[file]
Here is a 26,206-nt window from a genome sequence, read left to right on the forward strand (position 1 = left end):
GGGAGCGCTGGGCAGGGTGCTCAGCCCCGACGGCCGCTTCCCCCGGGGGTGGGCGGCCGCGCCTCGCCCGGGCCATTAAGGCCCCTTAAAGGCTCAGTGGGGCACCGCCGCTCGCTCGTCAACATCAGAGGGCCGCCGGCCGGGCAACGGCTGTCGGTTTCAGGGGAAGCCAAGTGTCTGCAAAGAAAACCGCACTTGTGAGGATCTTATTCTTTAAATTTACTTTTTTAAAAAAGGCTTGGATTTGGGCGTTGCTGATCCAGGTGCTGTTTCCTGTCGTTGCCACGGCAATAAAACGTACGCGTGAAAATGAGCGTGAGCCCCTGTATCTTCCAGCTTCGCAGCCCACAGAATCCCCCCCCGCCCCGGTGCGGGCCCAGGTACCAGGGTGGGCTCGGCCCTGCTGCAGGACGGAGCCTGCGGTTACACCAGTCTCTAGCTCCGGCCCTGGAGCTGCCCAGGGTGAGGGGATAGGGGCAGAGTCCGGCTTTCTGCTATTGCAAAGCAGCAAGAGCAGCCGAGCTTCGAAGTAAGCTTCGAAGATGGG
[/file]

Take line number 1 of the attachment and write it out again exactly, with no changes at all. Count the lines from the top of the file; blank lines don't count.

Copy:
Here is a 26,206-nt window from a genome sequence, read left to right on the forward strand (position 1 = left end):